Considering what appears to be a potentially important role for MCP-1 during preterm delivery, the current studies sought to characterize the expression and modulation of MCP-1 in the pregnant uterus and other organs during intrauterine LPS-induced preterm delivery (PTD) in the mouse.
These studies utilized eighty-five CD-1 timed-pregnant mice purchased from Charles River Laboratories (Wilmington, MA). The animals shipped on day 9 after mating and acclimated in the University of Vermont’s animal care facility for several days before undergoing surgery on day 15 of gestation. All experiments accorded with National Institutes of Health guidelines for laboratory animals and had approval from the Institutional Animal Care and Utilization Committee (IACUC) at the University of Vermont. After induction of isoflurane anesthesia, a laparotomy was performed using sterile technique and the right uterine horn exposed. Lipopolysaccharide (LPS) dosed at 250 µg or an equal volume of sterile saline (i.e. 100 µL) was injected intrauterine between gestational sacs 2 and 3 on the right uterine horn. At the completion of surgery, mice received one dose of buprenorphine (50 µg/kg) analgesic subcutaneously and were allowed to recover. Subsequently, the mice were euthanized at 2, 6, 12, 18, and 24 hours after LPS injection using isoflurane anesthesia and a lethal sodium pentobarbital injection (200 mg/kg intraperitoneal). The time zero (0-hour) control mice were euthanized without undergoing surgery or intrauterine injection.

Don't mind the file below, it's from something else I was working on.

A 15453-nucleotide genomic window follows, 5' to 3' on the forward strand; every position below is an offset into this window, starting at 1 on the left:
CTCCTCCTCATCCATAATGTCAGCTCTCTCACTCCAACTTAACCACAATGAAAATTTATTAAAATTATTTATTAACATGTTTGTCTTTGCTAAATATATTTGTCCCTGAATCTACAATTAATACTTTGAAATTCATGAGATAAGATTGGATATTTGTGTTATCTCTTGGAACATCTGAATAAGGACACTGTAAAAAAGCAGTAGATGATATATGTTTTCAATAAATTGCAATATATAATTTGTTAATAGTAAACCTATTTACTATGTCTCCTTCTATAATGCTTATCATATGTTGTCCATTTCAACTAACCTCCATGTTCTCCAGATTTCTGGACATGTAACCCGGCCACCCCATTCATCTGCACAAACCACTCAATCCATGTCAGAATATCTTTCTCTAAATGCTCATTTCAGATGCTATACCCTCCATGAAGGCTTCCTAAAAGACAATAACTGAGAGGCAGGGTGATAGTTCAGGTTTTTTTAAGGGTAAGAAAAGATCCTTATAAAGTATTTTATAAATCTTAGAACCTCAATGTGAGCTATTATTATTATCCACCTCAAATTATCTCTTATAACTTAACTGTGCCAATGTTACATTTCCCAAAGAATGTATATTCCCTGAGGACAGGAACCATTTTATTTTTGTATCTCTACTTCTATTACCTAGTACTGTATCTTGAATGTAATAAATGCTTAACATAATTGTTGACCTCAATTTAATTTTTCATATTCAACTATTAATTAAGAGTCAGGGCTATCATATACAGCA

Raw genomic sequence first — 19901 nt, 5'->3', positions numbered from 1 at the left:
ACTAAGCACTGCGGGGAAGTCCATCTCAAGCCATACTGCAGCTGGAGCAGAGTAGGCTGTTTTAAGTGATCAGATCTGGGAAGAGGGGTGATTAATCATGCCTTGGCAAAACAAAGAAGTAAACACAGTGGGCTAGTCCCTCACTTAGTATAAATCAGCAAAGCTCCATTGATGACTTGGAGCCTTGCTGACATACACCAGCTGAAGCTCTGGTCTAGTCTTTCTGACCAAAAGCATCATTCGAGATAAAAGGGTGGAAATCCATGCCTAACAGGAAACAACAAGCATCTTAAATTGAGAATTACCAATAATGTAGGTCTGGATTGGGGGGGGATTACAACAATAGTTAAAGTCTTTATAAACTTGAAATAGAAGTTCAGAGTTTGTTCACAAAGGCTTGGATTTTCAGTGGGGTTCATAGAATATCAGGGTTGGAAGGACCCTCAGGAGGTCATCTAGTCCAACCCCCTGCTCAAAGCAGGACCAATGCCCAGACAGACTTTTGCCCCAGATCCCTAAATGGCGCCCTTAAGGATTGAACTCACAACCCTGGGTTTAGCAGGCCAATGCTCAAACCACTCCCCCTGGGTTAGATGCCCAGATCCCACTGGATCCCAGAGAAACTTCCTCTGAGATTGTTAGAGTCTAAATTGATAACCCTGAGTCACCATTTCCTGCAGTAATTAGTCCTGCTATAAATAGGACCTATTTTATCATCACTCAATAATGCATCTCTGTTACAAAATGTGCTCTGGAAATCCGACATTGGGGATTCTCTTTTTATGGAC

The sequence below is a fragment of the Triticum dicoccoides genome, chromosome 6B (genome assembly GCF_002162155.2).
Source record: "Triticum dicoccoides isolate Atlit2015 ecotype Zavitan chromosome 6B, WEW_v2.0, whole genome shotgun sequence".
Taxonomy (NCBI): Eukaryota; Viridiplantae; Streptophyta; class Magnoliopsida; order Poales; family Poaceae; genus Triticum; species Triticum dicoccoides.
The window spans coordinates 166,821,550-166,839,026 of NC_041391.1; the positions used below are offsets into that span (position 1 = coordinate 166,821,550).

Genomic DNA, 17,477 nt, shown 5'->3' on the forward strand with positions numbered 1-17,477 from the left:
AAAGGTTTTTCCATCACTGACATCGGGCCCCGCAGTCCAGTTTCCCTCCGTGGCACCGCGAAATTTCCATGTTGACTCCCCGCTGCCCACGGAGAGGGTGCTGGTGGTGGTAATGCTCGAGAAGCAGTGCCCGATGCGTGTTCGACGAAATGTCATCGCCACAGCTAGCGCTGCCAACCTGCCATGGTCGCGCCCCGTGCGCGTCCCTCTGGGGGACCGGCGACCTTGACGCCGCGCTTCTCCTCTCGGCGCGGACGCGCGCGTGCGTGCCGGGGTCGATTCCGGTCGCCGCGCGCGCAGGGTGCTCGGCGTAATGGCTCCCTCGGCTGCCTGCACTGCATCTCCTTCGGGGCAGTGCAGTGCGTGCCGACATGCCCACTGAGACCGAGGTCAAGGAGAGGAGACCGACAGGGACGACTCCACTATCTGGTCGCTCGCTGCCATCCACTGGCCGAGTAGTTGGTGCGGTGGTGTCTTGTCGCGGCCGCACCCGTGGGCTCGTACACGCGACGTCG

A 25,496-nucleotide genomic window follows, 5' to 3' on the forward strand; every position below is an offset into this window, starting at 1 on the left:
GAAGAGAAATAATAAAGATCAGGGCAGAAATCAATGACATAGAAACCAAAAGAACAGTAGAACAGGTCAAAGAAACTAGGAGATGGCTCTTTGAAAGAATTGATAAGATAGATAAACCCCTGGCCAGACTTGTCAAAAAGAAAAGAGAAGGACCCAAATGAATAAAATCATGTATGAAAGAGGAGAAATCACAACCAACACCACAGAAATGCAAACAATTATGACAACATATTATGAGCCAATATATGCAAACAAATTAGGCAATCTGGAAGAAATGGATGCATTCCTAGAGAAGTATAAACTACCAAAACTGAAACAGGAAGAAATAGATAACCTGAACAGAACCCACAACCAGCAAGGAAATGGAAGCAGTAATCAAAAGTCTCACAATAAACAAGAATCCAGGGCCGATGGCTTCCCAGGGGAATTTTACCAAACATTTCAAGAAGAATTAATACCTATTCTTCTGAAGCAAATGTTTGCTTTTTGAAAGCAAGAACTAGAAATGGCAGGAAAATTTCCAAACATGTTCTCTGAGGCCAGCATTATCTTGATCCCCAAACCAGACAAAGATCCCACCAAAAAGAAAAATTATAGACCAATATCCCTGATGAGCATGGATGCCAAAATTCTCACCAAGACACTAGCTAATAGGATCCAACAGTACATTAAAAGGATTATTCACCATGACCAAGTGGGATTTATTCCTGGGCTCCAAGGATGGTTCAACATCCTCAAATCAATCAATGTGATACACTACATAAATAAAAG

The uterus, liver, lung, kidney, serum, and other tissues were harvested from the pregnant mice. Samples for protein assays were rinsed in normal saline, then immediately frozen in liquid nitrogen and stored at −80° C. Uterine tissue from the right uterine horn was typically designated for protein analysis, while the left uterine horn provided tissue for RNA analysis. Samples for RNA assays were rinsed in normal saline, placed in RNALater (Ambion, Inc., Austin, TX) and stored at 4° C for approximately 1 week, then removed from RNALater and stored at −80° C. For immunohistochemical studies, samples from the middle of the pregnant uterine horn were obtained at each of the time-points (i.e. time 0, 2, 6, 12, and 18 hour), then embedded in TissueTek O.C.T. compound (Sakura Finetek U.S.A., Torrance, CA) and immediately frozen in liquid nitrogen.
For the protein array and enzyme-linked immunosorbant assays (ELISA) studies, tissue was homogenized in ice cold 1X Cell Lysis buffer containing protease inhibitors. The protein concentration was determined using a bicinchoninic acid (BCA) protein assay (Pierce Biotechnology, Rockville, IL). For cytokine/chemokine protein array studies, uterine protein homogenates from four animals per time-point were equally pooled (125 µg each) for a total concentration of 500 µg protein. Expression of 40 mouse inflammation-related proteins was determined using the RayBio Mouse Inflammation Antibody Array kit (RayBiotech, Norcross, GA) (see Tables 1A and 1B for description of array). Membranes containing target inflammatory protein antibodies were incubated with blocking buffer, and then pooled protein samples were incubated with the membranes for 1–2 hours. The membranes were washed and then incubated in the biotinylated antibody solution at room temperature for 1–2 hours. The washing step was repeated, and diluted HRP-conjugated streptavidin was added to each membrane. After a 2-hour incubation, samples were washed a third time and developed to allow chemiluminescence visualization and densitometry using the Bio-Rad ChemiDoc XRS detection system (Bio-Rad Inc., Hercules, CA).
Total RNA was extracted from maternal mouse uterus, liver, lung, and kidney tissue using TRIzol reagent (Invitrogen Corp., Carlsbad, CA). Subsequently, genomic DNA was removed from samples using TURBO DNA-free (Ambion, Austin, TX). The RNA concentrations were determined using a NanoDrop spectrophotometer (NanoDrop, Inc., Wilmington, DE). Intact total RNA was confirmed by analysis of the 18S and 28S band patterns after formaldehyde-agarose gel electrophoresis.